What is Prehospital Care?
Prehospital care involves initial recognition and treatment of life-threatening injuries at first contact with patient.This may mean roadside examination and intervention in transporting ambulance.
After discovery of Golden Hour [ Victim’s chances of survival are greatest if they receive care within a short period of time after a severe injury], it was thought to provide the care to victim at first contact, wherever the victim may be.
Because substantial time is lost between transportation of the patient, concept of prehospital trauma care was developed. Basic aim is to recognize the injuries and intervene if necessary, enroute to the hospital.
Greek military operations show the earliest records of organized prehospital trauma care, including the advent of triage. [Triage is prioritizing the injury victims according to severity of injury.]
After the injuries have been recognized, the patient is evacuated to a center with adequate resources for definitive care.
Prehospital trauma care team may vary depending on the response needed, which in turn would depend on severity of the disaster. Prehospital trauma care can include just basic first responders or joined by paramedics and physicians.
Techniques have been developed to safely extricate injured patients from crumpled vehicles, damaged structures, and precarious geographic regions.
In a trauma victim, the order of priorities can be remembered as ABCDE. They are prioritized depending on the severity of the element and urgency to deal with it. Here is brief of what each letter signifies.
First priority is to confirm and establish a secure unobstructed airway.
85% of trauma patients are estimated to die of airway problems before they reach the hospital. Airway management is particularly critical following head injury, cervical spine, or thoracic trauma and takes precedence over other things including transportation [unless it can be done en route]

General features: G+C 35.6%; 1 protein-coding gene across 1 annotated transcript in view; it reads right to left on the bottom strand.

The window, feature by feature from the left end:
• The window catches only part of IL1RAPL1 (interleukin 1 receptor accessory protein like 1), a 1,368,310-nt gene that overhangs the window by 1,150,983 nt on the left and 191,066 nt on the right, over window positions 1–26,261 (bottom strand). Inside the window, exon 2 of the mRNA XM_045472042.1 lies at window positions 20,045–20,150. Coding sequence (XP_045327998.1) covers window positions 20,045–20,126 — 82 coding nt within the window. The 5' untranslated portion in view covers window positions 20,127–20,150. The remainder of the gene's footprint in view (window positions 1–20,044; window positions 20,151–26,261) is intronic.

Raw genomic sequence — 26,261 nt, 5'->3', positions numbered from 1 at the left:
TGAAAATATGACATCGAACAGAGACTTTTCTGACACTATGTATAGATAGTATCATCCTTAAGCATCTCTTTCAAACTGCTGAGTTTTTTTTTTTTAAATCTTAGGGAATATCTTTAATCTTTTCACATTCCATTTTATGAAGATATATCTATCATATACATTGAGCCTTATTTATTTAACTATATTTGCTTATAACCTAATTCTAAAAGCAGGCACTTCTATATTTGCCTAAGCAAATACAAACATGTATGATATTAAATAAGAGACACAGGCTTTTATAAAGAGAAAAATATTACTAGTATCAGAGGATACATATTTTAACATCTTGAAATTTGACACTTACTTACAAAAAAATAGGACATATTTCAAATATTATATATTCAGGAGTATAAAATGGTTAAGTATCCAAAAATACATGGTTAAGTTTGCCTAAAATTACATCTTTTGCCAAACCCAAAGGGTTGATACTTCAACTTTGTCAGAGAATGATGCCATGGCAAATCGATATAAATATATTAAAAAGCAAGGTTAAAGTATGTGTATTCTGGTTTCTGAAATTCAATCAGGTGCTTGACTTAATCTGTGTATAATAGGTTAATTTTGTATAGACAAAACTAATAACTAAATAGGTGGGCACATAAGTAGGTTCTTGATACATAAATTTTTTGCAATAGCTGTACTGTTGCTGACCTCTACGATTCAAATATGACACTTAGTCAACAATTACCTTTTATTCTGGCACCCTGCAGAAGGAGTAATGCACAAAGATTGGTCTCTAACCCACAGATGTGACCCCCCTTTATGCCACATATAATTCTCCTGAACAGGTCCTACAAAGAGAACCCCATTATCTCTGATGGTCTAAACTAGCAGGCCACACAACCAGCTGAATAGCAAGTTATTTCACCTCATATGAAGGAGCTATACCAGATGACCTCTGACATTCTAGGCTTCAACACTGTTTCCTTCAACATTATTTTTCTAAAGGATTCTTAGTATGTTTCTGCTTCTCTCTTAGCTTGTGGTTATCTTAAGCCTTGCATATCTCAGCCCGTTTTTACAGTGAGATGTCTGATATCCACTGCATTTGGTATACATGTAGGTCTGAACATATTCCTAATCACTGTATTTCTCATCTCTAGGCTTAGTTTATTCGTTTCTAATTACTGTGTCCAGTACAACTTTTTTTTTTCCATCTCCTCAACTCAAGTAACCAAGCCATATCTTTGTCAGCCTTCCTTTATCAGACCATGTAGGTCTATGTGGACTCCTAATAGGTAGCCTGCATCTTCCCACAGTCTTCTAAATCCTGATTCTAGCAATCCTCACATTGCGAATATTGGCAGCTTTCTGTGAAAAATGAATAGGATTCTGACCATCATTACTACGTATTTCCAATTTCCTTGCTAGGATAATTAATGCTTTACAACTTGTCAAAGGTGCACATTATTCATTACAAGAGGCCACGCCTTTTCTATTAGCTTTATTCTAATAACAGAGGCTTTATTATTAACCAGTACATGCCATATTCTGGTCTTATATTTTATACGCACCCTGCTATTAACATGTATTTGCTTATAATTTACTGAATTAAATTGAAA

Orotracheal intubation, either with or without sedatives and paralytics, is the mainstay for airway management.
- Bag-valve-mask ventilation with jaw lift
- Oral or nasal airway
- Esophagotracheal combitube
- Laryngeal mask airway
- Nasotracheal intubation
- Percutaneous needle, or open cricothyrotomy.
Breathing is an activity responsible for dispensing oxygen to the lungs which then gets exchanged and is transported to the tissues. Breathing is next management priority after airway.
If the patient is awake, cooperative and has been found to have a stable airway, oxygen by face mask should suffice. However, the patient should be monitored closely for airway and ventilation.
Pulse oximetry is used for measuring oxygen hemoglobin saturation levels in prehospital patients and can guide on adequacy of breathing and ventilation.
One of the important aspect of prehospital management is recognition of life threatening injuries such as pneumothorax [air in thoracic cavity], pneumohemothorax [air and blood in cavity] and hemothorax [blood in thoracic cavity].
Along with hemothorax and flail chest, pneumothorax remains a significant cause of prehospital death.
Needle thoracostomy is the first line treatment for suspected tension pneumothorax.
Any major loss of circulation is dealt with and fluid resuscitation is done through intravenous access, fluid treatment, drug administration, and earlier access for transfusion upon arrival to the hospital.
Intravenous access is utilized in the prehospital setting include peripheral IV access, central venous access, and intraosseus access.
Rapid neurological assessment (is patient awake, vocally responsive to pain or unconscious).
Verbal response V
Painful response P
E—Extra information and Enviromental protection
Undress patient and look for injury. Extra information about patient that matters comes under this. If the patient is suspected of having a neck or spinal injury, in-line immobilization is important.
In the field, “E” stands for extra information like procedures performed and environmental protection (e.g., protect the patient from extremes of heat or cold), whereas in advanced life support, E stands for exposure and environmental control, meaning completely undress the patient, visualize all body surface areas, but prevent hypothermia.
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